Echo Chamber

Guyana’s state owned media. Nigel Hughes (former member of AFC);  Patrick Nicholson (The Guyana Report Card), Rickford Burke, President of Caribbean Guyana Institute for Democracy (CGID). Yvette Clarke, U.S. Congresswoman and co-chair of the Congressional Caribbean Caucus. (Incidentally, on AFC’s Facebook page, the administrator failed to spell-check the word ‘caucus’ before posting Clarke’s ill-advised comment that apparently exploited the tragic death of George Floyd in support of APNU-AFC). 

APNU-AFC’s Playbook

Stonewalling the opposition and the international community is the cornerstone of Granger’s strategy. Combine it with a mixture of bullying, stirring up racial tensions, obfuscation, lying, deception and making zero effort to correct fake news when it works to his advantage. It sounds like Granger ripped a few pages from Donald Trump’s playbook.

In the nine months following the no-confidence motion in the National Assembly on Dec. 21 2018, Granger and his cabal did everything to avoid setting an early date for national elections. He argued that Charrandass Persaud’s vote in favor of the motion was invalid on grounds that the APNU-AFC member held dual Guyanese-Canadian citizenship. 

Charrandass Persaud

Charrandass embarrassed Granger. It made him look weak and because he was suffering from ill-health and receiving treatment in Cuba for what turned out to be non-Hodgkin’s lymphoma, it appeared as if his government was spiraling out of control.  

His embarrassment mounted when it turned out that four other senior ministers in his coalition were also dual Guyanese citizens – Joe Harmon,  Carl Greenidge; Rupert Roopnarine and Granger’s own son-in-law, Dominic Gaskin. 

Granger countered with another spurious argument. He posited that a majority of one was not sufficient to topple his government. Of course it was a wild misinterpretation of the constitution but it bought him even more time. Eventually, the matter was settled by the Caribbean Court of Justice (CCJ), the highest court in Guyana. Granger was wrong and the CCJ ordered him to make haste in setting a date for elections.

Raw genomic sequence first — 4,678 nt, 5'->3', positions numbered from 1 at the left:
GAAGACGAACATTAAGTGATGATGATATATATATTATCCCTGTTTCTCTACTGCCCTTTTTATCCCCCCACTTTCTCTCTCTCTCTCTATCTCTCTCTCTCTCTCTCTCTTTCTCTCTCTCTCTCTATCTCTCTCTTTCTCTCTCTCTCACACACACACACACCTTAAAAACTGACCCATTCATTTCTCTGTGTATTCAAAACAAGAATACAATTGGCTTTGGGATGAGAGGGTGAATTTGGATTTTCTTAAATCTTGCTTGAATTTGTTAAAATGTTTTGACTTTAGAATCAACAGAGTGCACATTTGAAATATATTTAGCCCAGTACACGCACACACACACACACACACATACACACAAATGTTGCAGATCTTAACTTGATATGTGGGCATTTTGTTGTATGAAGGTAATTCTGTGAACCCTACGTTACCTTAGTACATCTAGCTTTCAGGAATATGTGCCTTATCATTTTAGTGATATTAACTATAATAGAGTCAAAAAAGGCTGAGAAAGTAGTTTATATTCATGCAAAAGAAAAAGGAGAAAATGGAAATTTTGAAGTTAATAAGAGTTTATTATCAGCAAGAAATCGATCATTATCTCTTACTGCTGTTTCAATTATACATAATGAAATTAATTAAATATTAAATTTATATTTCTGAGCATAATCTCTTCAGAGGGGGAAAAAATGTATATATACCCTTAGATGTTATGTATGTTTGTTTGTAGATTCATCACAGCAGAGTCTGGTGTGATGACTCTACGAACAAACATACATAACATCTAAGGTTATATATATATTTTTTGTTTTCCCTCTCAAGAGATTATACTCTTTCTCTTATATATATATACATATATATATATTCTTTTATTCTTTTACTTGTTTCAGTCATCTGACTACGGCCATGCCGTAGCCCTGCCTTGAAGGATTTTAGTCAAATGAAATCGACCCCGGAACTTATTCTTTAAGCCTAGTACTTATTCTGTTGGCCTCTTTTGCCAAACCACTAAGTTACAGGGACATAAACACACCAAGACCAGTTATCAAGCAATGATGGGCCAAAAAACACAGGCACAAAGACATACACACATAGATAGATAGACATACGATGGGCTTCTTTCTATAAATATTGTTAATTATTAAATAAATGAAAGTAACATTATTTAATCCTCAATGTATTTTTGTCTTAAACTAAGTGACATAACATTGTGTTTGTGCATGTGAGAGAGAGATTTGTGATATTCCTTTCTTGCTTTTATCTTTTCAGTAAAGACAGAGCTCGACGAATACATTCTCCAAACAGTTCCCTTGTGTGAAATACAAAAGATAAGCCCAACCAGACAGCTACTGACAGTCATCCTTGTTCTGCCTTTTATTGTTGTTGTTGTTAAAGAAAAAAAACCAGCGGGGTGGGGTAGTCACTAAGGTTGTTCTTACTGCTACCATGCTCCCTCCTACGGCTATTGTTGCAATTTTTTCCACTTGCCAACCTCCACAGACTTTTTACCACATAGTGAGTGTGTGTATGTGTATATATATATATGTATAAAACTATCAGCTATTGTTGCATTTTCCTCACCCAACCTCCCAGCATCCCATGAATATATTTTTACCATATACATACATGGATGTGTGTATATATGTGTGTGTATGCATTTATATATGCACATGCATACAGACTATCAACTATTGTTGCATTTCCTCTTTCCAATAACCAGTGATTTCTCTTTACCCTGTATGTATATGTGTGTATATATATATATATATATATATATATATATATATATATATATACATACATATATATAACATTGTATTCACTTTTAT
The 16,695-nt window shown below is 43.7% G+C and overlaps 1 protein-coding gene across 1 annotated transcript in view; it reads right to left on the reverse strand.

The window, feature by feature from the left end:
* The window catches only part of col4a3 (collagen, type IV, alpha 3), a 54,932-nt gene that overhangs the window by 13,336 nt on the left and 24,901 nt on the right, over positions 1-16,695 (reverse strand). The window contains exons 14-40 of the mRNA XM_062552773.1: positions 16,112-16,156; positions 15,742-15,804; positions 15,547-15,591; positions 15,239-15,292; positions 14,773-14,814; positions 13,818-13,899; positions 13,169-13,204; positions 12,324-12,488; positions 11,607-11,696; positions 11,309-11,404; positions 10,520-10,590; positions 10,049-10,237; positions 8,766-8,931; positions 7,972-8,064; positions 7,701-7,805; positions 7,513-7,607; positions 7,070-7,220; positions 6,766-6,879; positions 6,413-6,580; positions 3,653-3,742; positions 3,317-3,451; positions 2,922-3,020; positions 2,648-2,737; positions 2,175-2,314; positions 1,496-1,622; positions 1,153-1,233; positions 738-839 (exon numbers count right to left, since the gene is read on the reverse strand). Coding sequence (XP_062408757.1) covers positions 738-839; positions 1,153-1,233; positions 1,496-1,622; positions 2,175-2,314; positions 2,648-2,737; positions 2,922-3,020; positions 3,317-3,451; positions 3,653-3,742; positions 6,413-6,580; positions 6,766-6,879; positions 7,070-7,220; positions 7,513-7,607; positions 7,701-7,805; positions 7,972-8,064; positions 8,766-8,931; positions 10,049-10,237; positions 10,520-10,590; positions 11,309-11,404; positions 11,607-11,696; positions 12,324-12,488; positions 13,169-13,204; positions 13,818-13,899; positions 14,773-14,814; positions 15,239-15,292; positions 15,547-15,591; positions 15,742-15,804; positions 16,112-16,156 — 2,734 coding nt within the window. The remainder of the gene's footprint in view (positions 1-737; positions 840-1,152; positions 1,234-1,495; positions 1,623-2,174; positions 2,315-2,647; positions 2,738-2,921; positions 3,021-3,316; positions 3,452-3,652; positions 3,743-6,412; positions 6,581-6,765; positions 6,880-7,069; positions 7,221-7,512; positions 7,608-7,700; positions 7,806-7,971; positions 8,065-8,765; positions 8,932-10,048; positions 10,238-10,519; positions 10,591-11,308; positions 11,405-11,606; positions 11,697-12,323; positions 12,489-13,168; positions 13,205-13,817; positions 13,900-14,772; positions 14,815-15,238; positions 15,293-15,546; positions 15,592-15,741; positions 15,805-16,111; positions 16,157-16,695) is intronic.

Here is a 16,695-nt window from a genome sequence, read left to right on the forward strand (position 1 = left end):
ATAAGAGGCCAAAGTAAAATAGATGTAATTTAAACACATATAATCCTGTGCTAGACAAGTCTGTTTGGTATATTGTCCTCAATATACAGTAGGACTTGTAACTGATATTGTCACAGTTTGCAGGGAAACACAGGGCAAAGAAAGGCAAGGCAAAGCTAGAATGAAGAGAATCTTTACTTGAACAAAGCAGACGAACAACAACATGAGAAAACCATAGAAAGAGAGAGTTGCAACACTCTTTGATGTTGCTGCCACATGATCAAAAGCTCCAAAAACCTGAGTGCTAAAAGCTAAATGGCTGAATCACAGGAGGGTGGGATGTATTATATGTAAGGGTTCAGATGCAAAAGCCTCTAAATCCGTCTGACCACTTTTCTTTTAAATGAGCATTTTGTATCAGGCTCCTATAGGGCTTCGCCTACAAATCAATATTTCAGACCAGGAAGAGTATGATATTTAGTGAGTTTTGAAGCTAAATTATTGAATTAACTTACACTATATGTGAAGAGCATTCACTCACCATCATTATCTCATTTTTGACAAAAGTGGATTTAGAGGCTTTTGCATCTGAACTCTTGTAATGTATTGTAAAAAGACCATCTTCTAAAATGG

Still, he dithered, arguing that an entirely new voter’s registration list had to be first completed. And finally, when he was absolutely confident that the pieces were in place for a potential victory, he set the date, allowing six months for a campaign, the longest in Guyana’s post-independence history. 

Having lost the elections, APNU-AFC resorted to old tricks. Attack and keep on attacking the credibility of the People’s Progressive Party (PPP). 

Ramjattan, a patsy for Granger and a cockolorum whose desire to become the new ceremonial prime minister, has turned him into a liar. In television interviews, he falsely accuses the PPP of using “mischief, impersonation, non-residents, dead people, and ghosts to snitch (he means snatch) votes here and there at some of the country’s 2,339 polling stations.” 

On June 2, 2020, in an interview on Trinidad’s CCN TV6 morning edition, Ramjattan told host Fazeer Mohammed, that “the PPP spent a lot of money to hire extraordinary high-tech companies – British Analytica (he meant Cambridge Analytica which went bankrupt in 2019 and ceased operations) and Mercury (?), to do what is called really bad racialized ads directed straight at the person they feel is persuadable.”  He meant ‘undecided’ or ‘swing votes.’ 

Ramjattan told CCN TV6 that one of the PPP’s targeted ads said that “Black people can’t run oil money, you have to have East Indians doing that.” Ramjattan admitted in the same interview that “we (APNU-AFC) are [only] now hearing of all this.” 

Even if this were true, and it is not, why bring it up in a foreign media outlet? An ad with such an overtly racist message would give APNU-AFC credible mileage on home turf. If it existed at all, the ad could be used to discredit the entire PPP’s campaign. However, it still wouldn’t alter the results of March 2. 

If using foreign companies to target undecided voters was illegal, Brexit and the election of Donald Trump would have been overturned a long time ago. In the case of Brexit and Trump, the evidence of interference is a mile long.     

Invoking race and class is a favorite theme in APNU-AFC’s playbook. It has been alleged that under Jagdeo, hundreds of Black Guyanese were murdered. The lowest number that appears in print is 400. No proof, no investigation and no inquiries are proffered to substantiate the allegation. If it were true,  APNU-AFC has had five years to launch an independent inquiry and has not done so, evidence of a gross dereliction of duty. 

Satyadeow Sawh a.k.a. Sash